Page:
We were busy this week, we released a lot of content for you... on the podcast, cfcasts, youtube, and our blog as well as a couple of special podcast appearances for Brad Wood and Luis Majano on the Wicked Good Development Podcast while they were at DevNexus. Here's the summary in bite size pieces.
I know we all reuse code and some types of reuse are better than the others (I'm looking at you COPY AND PASTE / man in the mirror), but copy-paste is only a symptom of a larger issue, that WET code is not as easy to maintain as DRY code.
ColdSpring was the first dependency injection framework for ColdFusion in the good 'ol days. It was inspired by Java Spring and it rocked during its tenure. As a matter of fact, there is still quite a large number of applications leveraging it, even though the framework itself is completey legacy, unsupported and might not even work on some versions of Adobe 2018+ as well. If you are in this technical debt boat and want a quick win and recover some ground in the technical debt war, then this tutorial is for you.
CommandBox 5.2.0 added a new feature called Server Profiles which allow you to dial in a bevy of development or production lockdown rules in a single setting. Each profile can be tweaked with individual settings to customize them.
I wanted to highlight a recent project I help a client out with, where we used CFConfig to help automate the process of applying government STIGs to ColdFusion servers. A STIG, or Security Technical Implementation Guide, is meant to standardize the process of setting up and auditing secure servers. If you manage servers in a government or corporate setting, you may be familiar with this. If not, you should still be automating your locks downs anyway, so keep reading.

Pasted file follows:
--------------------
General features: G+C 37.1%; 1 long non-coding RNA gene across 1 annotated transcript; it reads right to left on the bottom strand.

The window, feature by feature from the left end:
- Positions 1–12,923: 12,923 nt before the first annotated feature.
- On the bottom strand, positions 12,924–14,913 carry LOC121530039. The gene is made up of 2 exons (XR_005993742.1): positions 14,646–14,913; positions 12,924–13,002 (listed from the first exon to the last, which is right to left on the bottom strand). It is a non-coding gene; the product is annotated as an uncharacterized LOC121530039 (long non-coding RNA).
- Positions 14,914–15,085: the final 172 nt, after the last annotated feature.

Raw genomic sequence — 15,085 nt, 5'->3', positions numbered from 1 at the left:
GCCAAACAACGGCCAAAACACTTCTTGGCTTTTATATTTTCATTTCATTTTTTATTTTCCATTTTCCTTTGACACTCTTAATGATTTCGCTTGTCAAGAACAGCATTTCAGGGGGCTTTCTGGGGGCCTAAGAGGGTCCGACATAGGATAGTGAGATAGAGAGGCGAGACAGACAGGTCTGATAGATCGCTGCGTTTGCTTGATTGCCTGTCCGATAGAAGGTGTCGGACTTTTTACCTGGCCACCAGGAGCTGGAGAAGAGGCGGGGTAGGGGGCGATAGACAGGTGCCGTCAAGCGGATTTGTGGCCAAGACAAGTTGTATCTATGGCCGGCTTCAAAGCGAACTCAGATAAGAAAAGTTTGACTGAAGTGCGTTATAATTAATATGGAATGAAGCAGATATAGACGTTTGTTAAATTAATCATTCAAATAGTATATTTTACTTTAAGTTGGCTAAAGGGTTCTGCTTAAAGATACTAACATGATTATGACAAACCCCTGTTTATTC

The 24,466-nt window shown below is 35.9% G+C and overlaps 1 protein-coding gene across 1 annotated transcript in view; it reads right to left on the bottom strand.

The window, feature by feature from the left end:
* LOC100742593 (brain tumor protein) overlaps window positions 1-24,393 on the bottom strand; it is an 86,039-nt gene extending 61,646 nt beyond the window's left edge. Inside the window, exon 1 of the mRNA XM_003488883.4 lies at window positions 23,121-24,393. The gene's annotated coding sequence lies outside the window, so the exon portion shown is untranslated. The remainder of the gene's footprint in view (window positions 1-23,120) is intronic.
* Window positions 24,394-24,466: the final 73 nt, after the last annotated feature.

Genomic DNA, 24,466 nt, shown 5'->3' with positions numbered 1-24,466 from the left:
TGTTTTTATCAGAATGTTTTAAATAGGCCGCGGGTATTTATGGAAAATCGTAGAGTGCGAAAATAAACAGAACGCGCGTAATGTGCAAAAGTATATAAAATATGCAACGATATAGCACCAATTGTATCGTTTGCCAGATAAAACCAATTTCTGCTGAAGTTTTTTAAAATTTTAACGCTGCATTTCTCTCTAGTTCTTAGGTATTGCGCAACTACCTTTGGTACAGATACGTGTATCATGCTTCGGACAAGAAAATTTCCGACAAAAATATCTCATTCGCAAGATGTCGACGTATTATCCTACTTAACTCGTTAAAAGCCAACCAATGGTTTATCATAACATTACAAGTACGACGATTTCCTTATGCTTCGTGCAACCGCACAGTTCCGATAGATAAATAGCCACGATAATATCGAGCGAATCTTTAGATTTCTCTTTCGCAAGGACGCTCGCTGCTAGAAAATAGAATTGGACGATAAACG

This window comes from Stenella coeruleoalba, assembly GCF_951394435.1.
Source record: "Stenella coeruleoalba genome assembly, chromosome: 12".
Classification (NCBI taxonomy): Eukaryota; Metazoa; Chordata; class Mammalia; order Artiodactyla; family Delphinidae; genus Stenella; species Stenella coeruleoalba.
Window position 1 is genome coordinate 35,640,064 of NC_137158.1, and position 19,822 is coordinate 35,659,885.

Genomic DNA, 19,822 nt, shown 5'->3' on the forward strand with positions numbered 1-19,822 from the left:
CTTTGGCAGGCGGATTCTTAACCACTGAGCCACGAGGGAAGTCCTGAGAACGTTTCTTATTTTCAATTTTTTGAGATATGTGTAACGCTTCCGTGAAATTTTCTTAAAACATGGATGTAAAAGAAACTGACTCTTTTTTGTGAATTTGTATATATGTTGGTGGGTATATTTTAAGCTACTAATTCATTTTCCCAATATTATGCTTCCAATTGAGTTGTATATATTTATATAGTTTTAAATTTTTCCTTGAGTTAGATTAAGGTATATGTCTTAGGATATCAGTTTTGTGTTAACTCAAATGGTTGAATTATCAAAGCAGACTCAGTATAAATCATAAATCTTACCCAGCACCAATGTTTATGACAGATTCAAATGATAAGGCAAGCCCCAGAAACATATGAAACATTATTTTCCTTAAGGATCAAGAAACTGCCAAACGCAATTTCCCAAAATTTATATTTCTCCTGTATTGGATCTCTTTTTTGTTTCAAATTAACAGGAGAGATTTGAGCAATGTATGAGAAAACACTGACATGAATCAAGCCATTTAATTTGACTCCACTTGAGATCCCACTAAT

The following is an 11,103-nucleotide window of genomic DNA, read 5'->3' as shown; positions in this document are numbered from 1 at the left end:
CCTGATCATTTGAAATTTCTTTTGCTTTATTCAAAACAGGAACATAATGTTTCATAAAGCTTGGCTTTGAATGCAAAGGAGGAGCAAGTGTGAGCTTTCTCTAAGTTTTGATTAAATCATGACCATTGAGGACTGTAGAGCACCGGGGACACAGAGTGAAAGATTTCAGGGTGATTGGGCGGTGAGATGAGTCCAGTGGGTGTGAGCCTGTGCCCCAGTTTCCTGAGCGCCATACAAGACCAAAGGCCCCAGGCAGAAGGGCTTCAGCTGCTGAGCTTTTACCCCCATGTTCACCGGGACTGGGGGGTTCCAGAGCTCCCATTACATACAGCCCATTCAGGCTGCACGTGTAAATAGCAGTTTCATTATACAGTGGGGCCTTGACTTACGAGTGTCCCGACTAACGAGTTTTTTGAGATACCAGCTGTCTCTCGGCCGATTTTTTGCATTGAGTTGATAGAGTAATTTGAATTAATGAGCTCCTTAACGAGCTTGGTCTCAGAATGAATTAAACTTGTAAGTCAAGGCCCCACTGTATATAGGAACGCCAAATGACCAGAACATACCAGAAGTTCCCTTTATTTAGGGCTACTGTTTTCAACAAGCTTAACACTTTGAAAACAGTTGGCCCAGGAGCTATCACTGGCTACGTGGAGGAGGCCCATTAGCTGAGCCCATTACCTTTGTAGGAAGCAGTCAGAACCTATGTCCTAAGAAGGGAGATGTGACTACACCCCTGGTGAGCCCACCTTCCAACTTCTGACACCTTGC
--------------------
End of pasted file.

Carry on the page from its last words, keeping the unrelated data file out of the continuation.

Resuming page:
In this tutorial, Brad Wood shows how to use FusionReactor features such as the request Profiler to identify several bottlenecks of slow code in a ColdFusion app.
More and more people are using CommandBox or our Ortus Docker containers (powered by CommandBox) for production deployments. Commandbox uses JBoss Undertow which is very lightweight and fast, and capable of service traffic just as fast as IIS or Apache. A lot of people ask me about running CommandBox in production and I always say it's find so long as you follow the same basic lockdown procedures you'd take on any web server. If you have IIS or Apache sitting in front of CommandBox, most of this configuration can happen there, but for people who want drop-dead simply prod servers, here's some quick tips on locking down your CommandBox server.